The textured grip on the rear of each side of the controller is a welcome addition and isn’t so harsh that it collects grime from your hands as you play. A small protruding panel where the 3.5mm jack sits allows you to effectively cycle through the controller profiles and make quick adjustments on the fly. It doesn’t interfere with the grip of the Rainbow Pro 2 at all while also not looking out of place.

One point of contention I have with the design is the decision not to pursue hall effect joysticks. While not definitively proven to be faultless, yet, they are certainly showing to be far less prone to afflictions such as stick drift. Typical joysticks are also a potential liability due to the delicate nature of their structure versus the contact-free nature of the Hall Effect. It’s not a huge issue, but it is certainly worth considering.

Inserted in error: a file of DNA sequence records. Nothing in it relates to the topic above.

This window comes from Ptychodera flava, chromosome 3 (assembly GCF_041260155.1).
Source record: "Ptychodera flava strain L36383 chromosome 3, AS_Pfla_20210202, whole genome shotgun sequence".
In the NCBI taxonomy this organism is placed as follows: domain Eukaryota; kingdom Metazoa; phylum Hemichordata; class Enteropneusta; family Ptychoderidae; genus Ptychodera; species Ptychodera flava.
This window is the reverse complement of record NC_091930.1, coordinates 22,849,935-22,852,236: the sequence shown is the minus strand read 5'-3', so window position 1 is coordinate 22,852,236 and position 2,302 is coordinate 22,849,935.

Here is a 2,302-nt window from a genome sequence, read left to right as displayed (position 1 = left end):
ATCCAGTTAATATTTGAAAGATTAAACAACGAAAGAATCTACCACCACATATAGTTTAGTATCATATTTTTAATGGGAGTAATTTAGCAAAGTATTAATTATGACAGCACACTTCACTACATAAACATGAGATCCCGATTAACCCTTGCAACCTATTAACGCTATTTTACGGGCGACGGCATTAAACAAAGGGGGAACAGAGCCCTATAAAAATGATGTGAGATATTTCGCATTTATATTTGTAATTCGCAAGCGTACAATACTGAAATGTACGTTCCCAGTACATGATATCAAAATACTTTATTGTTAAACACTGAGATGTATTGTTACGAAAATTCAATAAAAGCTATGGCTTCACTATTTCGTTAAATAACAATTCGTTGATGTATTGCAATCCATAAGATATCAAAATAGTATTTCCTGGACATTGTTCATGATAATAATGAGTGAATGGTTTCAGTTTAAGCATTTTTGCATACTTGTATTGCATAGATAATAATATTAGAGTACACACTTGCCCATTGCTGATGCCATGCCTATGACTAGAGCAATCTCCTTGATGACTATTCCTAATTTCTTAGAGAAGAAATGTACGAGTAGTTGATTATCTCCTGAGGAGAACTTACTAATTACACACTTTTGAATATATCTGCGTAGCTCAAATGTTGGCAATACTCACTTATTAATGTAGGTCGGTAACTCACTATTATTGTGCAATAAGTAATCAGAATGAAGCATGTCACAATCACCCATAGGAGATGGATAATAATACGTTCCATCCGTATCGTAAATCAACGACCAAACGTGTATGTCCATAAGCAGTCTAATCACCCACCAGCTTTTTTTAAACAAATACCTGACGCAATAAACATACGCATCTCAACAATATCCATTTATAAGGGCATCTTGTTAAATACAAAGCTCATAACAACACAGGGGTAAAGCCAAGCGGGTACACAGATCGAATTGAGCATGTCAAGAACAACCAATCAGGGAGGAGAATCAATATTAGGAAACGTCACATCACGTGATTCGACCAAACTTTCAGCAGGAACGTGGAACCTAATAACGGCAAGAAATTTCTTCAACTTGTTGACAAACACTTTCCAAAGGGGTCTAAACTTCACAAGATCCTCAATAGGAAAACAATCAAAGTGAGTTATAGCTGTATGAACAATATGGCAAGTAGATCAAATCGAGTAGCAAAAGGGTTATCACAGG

A closeup shot of the Rainbow Pro 2 with a slight blurring effect


The biggest praise I can heap upon the Rainbow Pro 2 is that it works seamlessly as a game controller, without a single dropped input recorded or a case of poor or laggy connection via Bluetooth or 2.4GHz wireless. I would argue that it feels better to use on PC than a standard Xbox controller too, thanks to the no-deadzone joysticks, Hall Effect triggers, and inclusion of the rear inputs, meaning the slight price difference is more than justified.

From the moment I first set up the controller, it worked, and it never stops working. After more than a month of heavy testing, the joysticks have held up well with no drift detected or calibration needed. No buttons have jammed or lost their feel and I can see this being the way for as long as I use the Rainbow Pro 2 as my primary controller. 

All functions falling into a mobile app is a little annoying, but if you only ever plan to use the Rainbow 2 Pro as is, then fresh out of the box it’s still a fantastic PC controller that shows getting the basics right, and some under the bonnet hardware upgrades are worth investing in.